Obstructed Access to Forest Justice: An Institutional Analysis of the Implementation of Rights Reform in Andhra's Forested Landscapes

Abstract

This paper considers the extent to which the Forest Rights Act 2006, potentially the most comprehensive institutional reform of forest rights in India since Independence, may ameliorate the high levels of chronic and acute poverty in forested areas of Andhra Pradesh. The passing of the Act in 2006 appeared to presage an historic reversal of the colonial origin processes of state marginalisation and oppression of the many millions who inhabit India's forested landscapes, and to usher in a more democratic era, albeit 60 years overdue. But can a stroke of the legislative pen so easily change the fortunes of the poor? Considering the huge momentum of the status quo forest institutions and marginalisation processes, and the minimal political power of the marginalised, what are the realistic prospects for actually achieving pro-poor reform? From a lifetime of fighting to protect the interests of the poor in Andhra, the late Balagopal reached a pessimistic conclusion: '… the motto of all land reform measures in India has been to do what little can be done for the poor without hurting the rich too much. … lobbies of the privileged constantly work to weaken reform.' Is dilution of reform inevitable, or can the weak really challenge the strong effectively using the democratic structures? This paper takes an institutional perspective to answer these questions, considering the implementation This paper considers the extent to which the Forest Rights Act 2006, potentially the most comprehensive institutional reform of forest rights in India since Independence, may ameliorate the high levels of chronic and acute poverty in forested areas of Andhra Pradesh. The passing of the Act in 2006 appeared to presage an historic reversal of the colonial origin processes of state marginalisation and oppression of the many millions who inhabit India's forested landscapes, and to usher in a more democratic era, albeit 60 years overdue. But can a stroke of the legislative pen so easily change the fortunes of the poor? Considering the huge momentum of the status quo forest institutions and marginalisation processes, and the minimal political power of the marginalised, what are the realistic prospects for actually achieving pro-poor reform? From a lifetime of fighting to protect the interests of the poor in Andhra, the late Balagopal reached a pessimistic conclusion: '… the motto of all land reform measures in India has been to do what little can be done for the poor without hurting the rich too much. … lobbies of the privileged constantly work to weaken reform.' Is dilution of reform inevitable, or can the weak really challenge the strong effectively using the democratic structures? This paper takes an institutional perspective to answer these questions, considering the implementation This paper considers the extent to which the Forest Rights Act 2006, potentially the most comprehensive institutional reform of forest rights in India since Independence, may ameliorate the high levels of chronic and acute poverty in forested areas of Andhra Pradesh. The passing of the Act in 2006 appeared to presage an historic reversal of the colonial origin processes of state marginalisation and oppression of the many millions who inhabit India's forested landscapes, and to usher in a more democratic era, albeit 60 years overdue. But can a stroke of the legislative pen so easily change the fortunes of the poor? Considering the huge momentum of the status quo forest institutions and marginalisation processes, and the minimal political power of the marginalised, what are the realistic prospects for actually achieving pro-poor reform? From a lifetime of fighting to protect the interests of the poor in Andhra, the late Balagopal reached a pessimistic conclusion: '… the motto of all land reform measures in India has been to do what little can be done for the poor without hurting the rich too much. … lobbies of the privileged constantly work to weaken reform.' Is dilution of reform inevitable, or can the weak really challenge the strong effectively using the democratic structures? This paper takes an institutional perspective to answer these questions, considering the implementation processes of FRA in the field. It is based on primary research conducted across six villages over 2008 to 2010.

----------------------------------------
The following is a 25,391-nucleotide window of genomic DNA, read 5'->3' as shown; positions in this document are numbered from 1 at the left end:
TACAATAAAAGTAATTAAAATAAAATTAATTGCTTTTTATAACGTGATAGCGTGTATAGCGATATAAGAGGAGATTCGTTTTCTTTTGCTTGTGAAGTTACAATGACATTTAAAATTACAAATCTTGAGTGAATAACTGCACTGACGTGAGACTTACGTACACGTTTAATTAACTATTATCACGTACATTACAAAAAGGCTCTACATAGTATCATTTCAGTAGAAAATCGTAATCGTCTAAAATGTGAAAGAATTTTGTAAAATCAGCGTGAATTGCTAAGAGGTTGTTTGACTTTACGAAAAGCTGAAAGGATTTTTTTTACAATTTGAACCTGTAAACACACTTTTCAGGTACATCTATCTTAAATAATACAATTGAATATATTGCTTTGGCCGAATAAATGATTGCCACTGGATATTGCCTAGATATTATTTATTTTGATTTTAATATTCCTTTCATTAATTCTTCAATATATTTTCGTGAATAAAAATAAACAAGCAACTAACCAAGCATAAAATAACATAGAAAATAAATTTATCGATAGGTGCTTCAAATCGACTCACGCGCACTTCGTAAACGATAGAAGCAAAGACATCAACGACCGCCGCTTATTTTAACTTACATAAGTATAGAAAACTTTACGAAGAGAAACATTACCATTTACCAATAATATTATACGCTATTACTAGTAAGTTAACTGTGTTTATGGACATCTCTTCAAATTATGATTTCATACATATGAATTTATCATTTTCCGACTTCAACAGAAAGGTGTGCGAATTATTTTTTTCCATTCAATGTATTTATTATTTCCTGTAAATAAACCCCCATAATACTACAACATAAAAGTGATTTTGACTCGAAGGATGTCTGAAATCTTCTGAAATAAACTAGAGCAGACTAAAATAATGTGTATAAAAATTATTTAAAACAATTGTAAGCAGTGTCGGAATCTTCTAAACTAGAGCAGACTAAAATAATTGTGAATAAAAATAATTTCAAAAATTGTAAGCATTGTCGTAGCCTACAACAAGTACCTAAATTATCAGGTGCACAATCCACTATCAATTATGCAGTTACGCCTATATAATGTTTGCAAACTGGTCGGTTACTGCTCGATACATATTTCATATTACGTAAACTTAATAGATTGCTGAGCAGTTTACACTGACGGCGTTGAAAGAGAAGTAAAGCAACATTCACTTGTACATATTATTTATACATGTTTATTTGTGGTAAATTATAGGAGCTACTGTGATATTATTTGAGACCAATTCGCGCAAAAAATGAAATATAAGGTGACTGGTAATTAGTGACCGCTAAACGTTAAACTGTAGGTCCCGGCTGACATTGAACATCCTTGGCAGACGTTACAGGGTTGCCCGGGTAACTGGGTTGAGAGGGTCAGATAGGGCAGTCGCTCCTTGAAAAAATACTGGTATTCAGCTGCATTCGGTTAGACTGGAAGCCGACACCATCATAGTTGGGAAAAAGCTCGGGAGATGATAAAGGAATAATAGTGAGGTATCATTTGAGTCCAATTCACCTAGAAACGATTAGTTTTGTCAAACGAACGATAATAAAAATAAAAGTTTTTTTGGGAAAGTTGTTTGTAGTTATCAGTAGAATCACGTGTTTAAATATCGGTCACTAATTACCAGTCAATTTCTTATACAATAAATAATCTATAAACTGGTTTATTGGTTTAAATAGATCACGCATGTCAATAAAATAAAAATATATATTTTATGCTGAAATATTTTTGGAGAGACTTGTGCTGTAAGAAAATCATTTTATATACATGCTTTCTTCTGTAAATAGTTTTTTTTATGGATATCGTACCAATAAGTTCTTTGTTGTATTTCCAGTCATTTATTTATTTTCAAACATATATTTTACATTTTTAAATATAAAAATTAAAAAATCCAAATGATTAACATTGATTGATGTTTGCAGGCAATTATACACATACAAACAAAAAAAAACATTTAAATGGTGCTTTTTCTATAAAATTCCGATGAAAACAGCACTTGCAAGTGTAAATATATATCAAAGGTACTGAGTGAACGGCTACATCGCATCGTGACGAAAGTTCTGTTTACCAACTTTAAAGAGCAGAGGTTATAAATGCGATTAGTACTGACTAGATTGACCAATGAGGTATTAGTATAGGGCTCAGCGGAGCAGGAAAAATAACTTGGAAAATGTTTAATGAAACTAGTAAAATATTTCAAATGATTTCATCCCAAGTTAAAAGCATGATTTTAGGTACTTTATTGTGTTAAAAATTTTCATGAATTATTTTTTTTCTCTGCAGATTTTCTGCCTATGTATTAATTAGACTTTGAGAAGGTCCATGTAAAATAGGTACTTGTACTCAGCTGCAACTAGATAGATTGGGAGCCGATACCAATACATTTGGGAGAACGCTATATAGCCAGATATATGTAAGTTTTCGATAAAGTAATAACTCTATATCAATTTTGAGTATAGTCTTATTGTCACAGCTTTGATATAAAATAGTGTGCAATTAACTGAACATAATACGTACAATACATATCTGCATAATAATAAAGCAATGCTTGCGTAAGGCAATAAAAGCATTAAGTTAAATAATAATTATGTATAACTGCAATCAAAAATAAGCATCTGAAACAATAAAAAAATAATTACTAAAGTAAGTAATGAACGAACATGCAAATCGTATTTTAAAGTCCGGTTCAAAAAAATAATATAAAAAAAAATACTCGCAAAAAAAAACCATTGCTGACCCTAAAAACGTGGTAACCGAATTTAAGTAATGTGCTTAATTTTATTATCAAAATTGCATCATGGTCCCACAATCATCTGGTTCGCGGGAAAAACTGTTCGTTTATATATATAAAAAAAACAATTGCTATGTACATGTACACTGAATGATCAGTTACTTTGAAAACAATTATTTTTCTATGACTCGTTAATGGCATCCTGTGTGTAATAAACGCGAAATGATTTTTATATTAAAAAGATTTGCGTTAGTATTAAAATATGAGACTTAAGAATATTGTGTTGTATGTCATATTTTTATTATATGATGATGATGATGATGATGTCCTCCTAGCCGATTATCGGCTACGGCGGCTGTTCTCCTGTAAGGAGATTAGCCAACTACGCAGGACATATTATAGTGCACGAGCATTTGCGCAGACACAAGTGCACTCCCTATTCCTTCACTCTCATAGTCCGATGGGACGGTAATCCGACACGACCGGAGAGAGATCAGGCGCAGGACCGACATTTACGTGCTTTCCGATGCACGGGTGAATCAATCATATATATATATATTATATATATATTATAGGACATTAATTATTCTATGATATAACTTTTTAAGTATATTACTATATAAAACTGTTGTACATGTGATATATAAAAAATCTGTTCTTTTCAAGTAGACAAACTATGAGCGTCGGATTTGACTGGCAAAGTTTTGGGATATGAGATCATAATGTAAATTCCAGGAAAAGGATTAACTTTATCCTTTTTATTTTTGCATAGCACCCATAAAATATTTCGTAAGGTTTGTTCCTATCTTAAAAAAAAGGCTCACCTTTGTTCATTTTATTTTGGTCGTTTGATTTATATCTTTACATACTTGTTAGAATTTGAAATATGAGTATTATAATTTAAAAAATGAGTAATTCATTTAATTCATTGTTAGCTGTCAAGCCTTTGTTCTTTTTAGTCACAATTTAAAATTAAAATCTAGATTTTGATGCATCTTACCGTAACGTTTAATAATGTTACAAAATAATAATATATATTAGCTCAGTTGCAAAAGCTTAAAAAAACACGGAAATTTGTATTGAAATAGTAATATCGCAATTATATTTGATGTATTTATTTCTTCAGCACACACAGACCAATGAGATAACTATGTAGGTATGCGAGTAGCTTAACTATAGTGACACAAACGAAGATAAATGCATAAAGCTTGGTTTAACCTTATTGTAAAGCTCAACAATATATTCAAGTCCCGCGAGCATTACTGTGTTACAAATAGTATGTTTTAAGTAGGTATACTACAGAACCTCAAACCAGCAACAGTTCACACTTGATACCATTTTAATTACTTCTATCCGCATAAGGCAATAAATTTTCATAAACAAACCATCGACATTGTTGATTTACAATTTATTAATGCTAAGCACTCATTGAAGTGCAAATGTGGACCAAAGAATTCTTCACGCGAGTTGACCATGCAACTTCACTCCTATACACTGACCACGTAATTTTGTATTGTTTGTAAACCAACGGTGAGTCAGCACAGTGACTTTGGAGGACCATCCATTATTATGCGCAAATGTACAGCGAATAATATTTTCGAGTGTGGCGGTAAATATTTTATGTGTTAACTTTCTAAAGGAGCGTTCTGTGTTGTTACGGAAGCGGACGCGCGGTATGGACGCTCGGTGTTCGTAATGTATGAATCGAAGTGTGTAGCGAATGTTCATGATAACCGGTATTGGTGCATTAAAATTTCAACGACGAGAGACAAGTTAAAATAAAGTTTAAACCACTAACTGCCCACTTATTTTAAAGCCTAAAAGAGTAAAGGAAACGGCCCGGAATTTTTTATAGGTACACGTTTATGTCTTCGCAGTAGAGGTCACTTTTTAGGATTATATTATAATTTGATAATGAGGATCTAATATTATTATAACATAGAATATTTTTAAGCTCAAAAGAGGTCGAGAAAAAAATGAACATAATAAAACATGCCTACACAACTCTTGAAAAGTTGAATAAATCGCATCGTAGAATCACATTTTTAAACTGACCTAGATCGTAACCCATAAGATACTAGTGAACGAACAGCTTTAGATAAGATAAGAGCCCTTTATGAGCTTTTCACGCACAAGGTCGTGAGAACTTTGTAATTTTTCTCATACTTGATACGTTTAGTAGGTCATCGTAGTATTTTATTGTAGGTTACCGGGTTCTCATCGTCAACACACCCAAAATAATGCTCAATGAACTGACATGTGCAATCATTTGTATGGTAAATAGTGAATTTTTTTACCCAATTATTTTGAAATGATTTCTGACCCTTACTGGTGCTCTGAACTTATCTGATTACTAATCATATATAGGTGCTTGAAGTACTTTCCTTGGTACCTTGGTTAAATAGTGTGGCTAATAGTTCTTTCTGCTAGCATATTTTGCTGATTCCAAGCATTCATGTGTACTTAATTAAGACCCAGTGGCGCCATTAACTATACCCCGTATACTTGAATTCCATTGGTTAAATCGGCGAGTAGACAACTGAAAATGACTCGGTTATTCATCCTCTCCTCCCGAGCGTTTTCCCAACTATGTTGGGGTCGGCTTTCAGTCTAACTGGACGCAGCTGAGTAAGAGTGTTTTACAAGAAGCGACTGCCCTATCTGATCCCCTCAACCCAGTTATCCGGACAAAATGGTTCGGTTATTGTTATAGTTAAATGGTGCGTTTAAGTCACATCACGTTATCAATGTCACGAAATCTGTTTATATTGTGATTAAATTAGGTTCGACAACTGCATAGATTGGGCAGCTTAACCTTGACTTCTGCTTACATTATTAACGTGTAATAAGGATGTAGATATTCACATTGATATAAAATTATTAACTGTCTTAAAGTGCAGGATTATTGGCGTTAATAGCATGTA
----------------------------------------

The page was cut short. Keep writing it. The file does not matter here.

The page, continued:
Citation

Discussion Paper Series, Research Programme Consortium for Improving Institutions for Pro-Poor Growth, Manchester, UK, No. 47, 48 pp.

Obstructed Access to Forest Justice: An Institutional Analysis of the Implementation of Rights Reform in Andhra’s Forested Landscapes

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